Insulin is essential for strict control of blood glucose levels in type 1 diabetes. Good blood glucose control is the best way to prevent major complications in type 1 diabetes, including those that affect the kidneys, eyes, nerve pathways, and blood vessels. Intensive insulin treatment in early diabetes may even help preserve any residual insulin secretion for at least 2 years.
There are, however, some significant problems with intensive insulin therapy:
- There is a greater risk for low blood sugar (hypoglycemia).
- Many patients experience significant weight gain from insulin administration, which may have adverse effects on blood pressure and cholesterol levels. It is important to manage heart disease risk factors that might develop as a result of insulin treatment.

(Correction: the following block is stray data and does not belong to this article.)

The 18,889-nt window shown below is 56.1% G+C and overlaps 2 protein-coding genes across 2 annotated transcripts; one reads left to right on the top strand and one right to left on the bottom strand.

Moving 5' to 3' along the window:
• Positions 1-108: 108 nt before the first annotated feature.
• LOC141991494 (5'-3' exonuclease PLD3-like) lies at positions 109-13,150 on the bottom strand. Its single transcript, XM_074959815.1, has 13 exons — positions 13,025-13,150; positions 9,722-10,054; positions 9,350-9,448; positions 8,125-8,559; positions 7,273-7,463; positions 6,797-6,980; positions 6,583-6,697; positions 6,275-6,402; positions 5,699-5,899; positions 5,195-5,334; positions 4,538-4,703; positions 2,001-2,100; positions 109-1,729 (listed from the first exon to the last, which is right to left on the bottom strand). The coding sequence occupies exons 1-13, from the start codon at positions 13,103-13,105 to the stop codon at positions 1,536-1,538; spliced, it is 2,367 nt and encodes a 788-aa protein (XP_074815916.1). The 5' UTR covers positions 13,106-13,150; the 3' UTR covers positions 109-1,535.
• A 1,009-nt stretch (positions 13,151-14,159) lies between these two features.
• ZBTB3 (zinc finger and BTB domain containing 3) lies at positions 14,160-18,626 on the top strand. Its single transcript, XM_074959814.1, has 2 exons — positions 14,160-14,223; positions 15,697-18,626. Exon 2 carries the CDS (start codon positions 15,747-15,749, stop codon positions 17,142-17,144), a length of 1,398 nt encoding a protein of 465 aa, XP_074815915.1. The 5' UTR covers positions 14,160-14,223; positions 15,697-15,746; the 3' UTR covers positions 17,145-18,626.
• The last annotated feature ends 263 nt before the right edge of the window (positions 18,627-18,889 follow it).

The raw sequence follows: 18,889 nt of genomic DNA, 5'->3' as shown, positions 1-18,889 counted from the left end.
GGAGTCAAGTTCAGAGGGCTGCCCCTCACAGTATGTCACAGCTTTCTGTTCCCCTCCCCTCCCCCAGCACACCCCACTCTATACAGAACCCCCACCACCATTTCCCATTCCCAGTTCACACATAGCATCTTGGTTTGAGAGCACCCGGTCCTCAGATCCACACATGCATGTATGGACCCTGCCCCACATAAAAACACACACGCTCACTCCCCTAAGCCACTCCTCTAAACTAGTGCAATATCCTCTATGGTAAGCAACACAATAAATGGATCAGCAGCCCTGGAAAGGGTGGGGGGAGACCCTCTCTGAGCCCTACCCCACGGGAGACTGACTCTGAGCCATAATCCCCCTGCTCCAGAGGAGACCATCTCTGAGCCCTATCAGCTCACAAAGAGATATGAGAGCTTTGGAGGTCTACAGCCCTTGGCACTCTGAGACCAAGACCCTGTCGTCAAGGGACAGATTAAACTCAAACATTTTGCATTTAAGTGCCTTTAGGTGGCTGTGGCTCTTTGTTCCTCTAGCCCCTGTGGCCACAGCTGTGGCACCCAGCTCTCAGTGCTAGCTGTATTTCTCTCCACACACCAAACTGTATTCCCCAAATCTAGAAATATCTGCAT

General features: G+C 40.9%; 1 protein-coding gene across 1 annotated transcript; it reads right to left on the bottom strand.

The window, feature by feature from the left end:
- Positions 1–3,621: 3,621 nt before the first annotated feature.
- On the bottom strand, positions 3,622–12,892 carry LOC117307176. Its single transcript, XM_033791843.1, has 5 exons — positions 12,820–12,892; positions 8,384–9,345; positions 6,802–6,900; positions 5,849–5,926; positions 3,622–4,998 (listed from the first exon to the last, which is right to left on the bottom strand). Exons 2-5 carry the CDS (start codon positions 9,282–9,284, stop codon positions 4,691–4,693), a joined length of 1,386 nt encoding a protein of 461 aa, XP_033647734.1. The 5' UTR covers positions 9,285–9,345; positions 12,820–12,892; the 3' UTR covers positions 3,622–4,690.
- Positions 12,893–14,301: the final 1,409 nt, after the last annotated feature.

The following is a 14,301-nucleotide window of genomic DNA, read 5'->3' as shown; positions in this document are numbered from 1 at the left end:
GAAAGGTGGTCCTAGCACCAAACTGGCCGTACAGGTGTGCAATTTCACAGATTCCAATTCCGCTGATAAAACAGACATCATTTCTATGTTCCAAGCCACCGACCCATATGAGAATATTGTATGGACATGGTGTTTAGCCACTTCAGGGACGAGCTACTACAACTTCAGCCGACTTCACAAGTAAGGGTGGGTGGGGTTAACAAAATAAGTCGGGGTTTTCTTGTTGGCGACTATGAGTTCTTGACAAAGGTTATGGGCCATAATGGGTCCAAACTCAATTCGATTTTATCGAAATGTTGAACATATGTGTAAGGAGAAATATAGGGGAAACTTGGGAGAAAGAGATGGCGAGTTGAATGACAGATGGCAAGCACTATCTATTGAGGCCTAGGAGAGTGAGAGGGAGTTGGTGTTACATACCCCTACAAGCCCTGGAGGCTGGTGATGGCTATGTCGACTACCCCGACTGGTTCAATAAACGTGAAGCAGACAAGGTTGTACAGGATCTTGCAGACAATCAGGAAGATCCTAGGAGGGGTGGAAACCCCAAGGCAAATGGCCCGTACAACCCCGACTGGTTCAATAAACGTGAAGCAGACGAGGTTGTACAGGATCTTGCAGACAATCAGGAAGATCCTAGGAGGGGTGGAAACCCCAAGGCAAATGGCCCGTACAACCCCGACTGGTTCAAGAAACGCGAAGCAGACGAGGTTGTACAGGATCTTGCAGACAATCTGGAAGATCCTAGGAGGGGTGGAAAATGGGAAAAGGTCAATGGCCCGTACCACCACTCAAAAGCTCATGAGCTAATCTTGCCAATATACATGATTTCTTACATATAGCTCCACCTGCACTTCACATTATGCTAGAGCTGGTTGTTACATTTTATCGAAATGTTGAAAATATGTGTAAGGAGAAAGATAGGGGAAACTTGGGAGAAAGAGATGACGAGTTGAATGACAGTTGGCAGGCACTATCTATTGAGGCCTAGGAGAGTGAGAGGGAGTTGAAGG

A diet plan that compensates for insulin administration and supplies healthy foods is extremely important. [For more information, see In-Depth Report #42: Diabetes diet.] Pancreas transplantation may eventually be considered for patients who cannot control glucose levels without frequent episodes of severe hypoglycemia.
Regimens for Intensive Insulin Treatment
The goal of intensive insulin therapy is to keep blood glucose levels as close to normal as possible.
Review Date: 05/05/2011
Reviewed By: Harvey Simon, MD, Editor-in-Chief, Associate Professor of Medicine, Harvard Medical School; Physician, Massachusetts General Hospital. Also reviewed by David Zieve, MD, MHA, Medical Director, A.D.A.M., Inc.